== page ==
Family suffering rare disease brings awareness, hopes for cure
CHARLOTTE, N.C. (WBTV) - A Charlotte family struggling with a rare neurodegenerative disease called Spinocerebellar Ataxia 7 (SCA-7) wants to spread awareness to eventually find a cure.
Derrian Hollingsworth and his two daughters have the genetic and incurable illness that makes it hard to walk, talk and see. It attacks the central nervous system and impairs your nerves. When you have it, your children have a 50% chance of getting it, too.
“Until they make a cure, I have to deal with the bad stuff no matter what,” said his 19-year-old daughter Kiyana.
By now, she’s in a wheelchair, legally blind and unable to work.
“I won’t be able to get my license or go to college or just do stuff that most people look forward to doing,” added her 16-year-old sister, Kelsey.
That’s why Derrian created the Hollingsworth Foundation, a nonprofit raising funds and awareness for SCA-7.
“If I wasn’t doing this, I would literally just be sitting here watching my daughters decline. And I can’t do that. I can’t do it,” said Derrian.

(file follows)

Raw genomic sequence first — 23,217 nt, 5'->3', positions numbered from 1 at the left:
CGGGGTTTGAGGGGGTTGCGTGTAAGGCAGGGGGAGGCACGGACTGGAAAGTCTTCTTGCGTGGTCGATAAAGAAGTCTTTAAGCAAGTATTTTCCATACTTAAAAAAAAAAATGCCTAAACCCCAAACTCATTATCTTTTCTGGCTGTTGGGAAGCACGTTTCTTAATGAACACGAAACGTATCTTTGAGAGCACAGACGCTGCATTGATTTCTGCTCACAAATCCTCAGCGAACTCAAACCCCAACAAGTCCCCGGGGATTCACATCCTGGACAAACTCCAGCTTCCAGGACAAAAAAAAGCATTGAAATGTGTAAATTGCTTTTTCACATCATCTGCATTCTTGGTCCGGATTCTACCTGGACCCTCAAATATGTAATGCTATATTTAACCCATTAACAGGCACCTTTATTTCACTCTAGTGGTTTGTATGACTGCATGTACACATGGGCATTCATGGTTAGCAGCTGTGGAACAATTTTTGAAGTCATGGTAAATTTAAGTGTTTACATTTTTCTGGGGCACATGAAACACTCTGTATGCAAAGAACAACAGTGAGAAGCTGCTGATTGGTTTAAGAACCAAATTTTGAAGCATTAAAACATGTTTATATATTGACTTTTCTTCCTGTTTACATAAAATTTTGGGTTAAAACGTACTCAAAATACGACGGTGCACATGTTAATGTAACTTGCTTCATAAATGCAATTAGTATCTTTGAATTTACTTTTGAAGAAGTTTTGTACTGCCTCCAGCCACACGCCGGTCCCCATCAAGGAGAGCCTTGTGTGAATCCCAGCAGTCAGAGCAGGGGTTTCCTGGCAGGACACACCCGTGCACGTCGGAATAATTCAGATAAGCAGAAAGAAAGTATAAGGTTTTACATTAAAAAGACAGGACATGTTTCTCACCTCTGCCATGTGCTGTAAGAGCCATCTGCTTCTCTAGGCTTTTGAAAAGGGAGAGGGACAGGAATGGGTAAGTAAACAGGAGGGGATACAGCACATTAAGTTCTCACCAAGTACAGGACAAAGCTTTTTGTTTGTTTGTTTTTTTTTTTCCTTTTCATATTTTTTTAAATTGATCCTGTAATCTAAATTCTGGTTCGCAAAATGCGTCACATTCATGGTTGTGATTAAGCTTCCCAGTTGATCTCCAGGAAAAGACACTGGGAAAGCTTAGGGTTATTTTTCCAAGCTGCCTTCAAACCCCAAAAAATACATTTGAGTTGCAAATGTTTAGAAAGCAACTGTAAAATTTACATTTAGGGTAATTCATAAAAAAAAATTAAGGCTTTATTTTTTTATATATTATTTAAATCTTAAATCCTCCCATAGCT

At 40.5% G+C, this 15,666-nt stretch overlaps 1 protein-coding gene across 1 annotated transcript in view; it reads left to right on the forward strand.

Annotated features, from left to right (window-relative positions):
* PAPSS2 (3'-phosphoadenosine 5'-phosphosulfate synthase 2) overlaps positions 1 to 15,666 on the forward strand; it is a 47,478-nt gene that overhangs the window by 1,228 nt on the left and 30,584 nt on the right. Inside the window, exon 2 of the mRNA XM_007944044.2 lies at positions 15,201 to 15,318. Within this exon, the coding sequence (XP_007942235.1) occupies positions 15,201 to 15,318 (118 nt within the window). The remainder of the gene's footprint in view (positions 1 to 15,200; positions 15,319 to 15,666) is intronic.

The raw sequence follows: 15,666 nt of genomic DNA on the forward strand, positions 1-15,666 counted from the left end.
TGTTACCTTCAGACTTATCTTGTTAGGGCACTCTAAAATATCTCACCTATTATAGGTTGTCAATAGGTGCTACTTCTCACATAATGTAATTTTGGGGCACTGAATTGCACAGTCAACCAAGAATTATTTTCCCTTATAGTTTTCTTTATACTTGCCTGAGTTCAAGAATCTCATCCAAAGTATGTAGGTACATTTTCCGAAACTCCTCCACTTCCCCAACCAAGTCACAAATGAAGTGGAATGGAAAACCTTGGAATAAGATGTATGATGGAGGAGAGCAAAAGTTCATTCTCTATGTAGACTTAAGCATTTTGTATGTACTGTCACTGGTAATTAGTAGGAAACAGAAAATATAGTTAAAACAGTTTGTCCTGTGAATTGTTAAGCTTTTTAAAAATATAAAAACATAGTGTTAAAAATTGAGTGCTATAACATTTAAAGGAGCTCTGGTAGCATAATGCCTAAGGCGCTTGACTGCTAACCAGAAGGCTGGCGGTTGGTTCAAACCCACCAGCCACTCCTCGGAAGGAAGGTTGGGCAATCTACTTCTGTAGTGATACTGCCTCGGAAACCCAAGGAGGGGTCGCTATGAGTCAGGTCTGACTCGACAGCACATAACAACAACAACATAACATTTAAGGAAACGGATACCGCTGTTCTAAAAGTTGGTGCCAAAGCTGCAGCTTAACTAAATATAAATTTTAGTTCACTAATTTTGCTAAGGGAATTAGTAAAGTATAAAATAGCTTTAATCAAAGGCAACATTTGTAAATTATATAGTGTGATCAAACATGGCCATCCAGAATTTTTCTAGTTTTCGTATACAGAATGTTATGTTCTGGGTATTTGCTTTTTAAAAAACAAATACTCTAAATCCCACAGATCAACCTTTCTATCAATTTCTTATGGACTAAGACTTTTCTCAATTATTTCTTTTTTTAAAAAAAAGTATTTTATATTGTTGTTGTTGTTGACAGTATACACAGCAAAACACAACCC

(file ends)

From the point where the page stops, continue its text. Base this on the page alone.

He says he hopes sharing his story will inspire someone to come up with a cure one day. He adds that donations to the Hollingsworth Foundation will go towards SCA-7 research and victims who suffer from it.
If you want to learn more or donate, you can do so here.
Dr. Albert La Spada, who’s researched this disease out in California for 25 years and has been in contact with the Hollingsworth’s, said SCA-7 affects about 1,000 people in the United States.
“What’s really upsetting about this disease is it runs in families and the disease gets worse as it’s passed from generation to generation,” he said.
La Spada said they are currently working on a therapy in mice that they hope eventually works in humans.
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